2.5.6. Statistical analyses Results were analyzed using SPSS software version 20.0. Data were compared using analysis of variance (ANOVA) and the calculated mean values compared using Duncan's multiple range test with a signiﬁcance level of 95%. Rheological models were tested in Matlab software 7.12.0 (Mathworks Inc., USA) using curveﬁtting tool box. 3. Results and discussion 3.1. Composition of ﬂours Composition and water absorption capacities of the ﬂours used in this study are presented in Table 1B. These results were in accordance with the literature. Moisture content of quinoa ﬂour was given between 9.97 and 12.62%; ash was between 1.97 and 5.46%; and protein content was between 12.05 and 15.47% € mo €sko €zi et al., 2011; Repo-Carrasco-Valencia and Serna, 2011; (To _ € ste et al., 2014; Bilgiçli and Ibano lu, 2015). For buckwheat ﬂour, Fo g moisture content given in the literature was between 9.72 and 10.60%, ash was between 1.92 and 2.00%, and protein content was between 11.50 and 15.80% (Pruska-Kedzior et al., 2008; Bilgiçli and _ lu, 2015; Wronkowska et al., 2015). Ibano g Soluble and total dietary ﬁber content of quinoa ﬂour were found signiﬁcantly higher than buckwheat ﬂour as presented in Table 1B (p < 0.05). Insoluble dietary ﬁber of quinoa and buckwheat were found statistically in the same group (p > 0.05). Soluble dietary ﬁber content of raw quinoa seed is given from 1.41 to 2.3% on dry basis, and total dietary ﬁber is given from 13.40 to 15.99% on dry basis in the literature (Ruales and Nair, 1994; Repo-CarrascoValencia and Serna, 2011). For buckwheat seeds, soluble dietary ﬁber is given as 2.21% (He˛ s et al., 2014), and total dietary ﬁber is der et al., 2010). between 12.18 and 13.05% on dry basis (Le Water absorption capacity of ﬂour is related with protein (Ogungbenle, 2003) and ﬁber content (Torbica et al., 2010). Quinoa having higher soluble dietary ﬁber than buckwheat ﬂour then gradually increased the water absorption capacity of bread batter by replacement of buckwheat with quinoa ﬂour. Quinoa with its dietary ﬁber content is used to improve the structure of highly viscous food products such as dough and bakery products (Ogungbenle, 2003). 3.2. Rheological properties of bread batter Fig. 1 represents the effect of quinoa ﬂour supplementation on gluten-free bread batter rheology at constant water level without yeast addition. Shear stress (Pa) versus shear rate (s1) data was ﬁtted to power law (Eq. (2)), HerscheleBulkley (Eq. (3)), and Bingham model (Eq. (4)) as given in the following equations;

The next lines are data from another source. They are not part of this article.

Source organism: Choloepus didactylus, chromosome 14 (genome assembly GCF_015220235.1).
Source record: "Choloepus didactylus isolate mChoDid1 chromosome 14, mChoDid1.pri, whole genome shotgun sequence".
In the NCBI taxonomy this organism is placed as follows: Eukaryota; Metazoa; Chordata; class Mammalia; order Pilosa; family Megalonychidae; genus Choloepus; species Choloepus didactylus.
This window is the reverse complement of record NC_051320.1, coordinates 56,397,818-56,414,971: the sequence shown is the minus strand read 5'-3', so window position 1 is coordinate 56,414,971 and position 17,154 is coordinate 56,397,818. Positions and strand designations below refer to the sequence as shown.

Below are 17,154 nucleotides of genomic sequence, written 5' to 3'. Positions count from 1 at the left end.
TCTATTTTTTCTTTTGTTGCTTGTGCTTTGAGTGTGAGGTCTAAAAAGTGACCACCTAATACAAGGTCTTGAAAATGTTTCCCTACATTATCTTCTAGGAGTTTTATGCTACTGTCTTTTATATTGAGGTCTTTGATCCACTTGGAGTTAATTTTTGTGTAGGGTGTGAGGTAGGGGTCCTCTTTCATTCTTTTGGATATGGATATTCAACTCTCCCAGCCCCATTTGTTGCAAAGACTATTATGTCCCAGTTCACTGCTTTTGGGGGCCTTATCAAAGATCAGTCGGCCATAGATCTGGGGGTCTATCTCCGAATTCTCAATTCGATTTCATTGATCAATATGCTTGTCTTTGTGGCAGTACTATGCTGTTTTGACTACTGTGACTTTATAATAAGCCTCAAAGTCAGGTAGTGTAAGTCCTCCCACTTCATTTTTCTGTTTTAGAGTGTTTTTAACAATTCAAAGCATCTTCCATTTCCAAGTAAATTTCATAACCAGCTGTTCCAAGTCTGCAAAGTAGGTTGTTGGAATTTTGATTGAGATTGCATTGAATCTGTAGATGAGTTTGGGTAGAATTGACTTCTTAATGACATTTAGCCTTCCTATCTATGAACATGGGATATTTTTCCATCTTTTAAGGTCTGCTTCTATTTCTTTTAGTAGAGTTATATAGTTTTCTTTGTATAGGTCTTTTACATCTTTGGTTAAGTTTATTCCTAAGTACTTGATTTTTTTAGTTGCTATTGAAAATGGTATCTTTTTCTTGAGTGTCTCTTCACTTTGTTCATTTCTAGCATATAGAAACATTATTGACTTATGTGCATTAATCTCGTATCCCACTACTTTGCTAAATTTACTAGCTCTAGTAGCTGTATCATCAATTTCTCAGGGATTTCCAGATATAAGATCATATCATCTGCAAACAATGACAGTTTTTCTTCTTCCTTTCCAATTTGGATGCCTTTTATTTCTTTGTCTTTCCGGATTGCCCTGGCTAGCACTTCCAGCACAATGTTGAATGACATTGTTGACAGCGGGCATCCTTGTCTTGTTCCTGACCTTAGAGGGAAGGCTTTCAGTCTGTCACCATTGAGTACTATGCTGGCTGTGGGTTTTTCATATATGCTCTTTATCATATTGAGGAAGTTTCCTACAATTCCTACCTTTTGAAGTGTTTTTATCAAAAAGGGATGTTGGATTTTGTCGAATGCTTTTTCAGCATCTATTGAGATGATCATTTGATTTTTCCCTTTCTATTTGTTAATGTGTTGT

t ¼ KðgÞn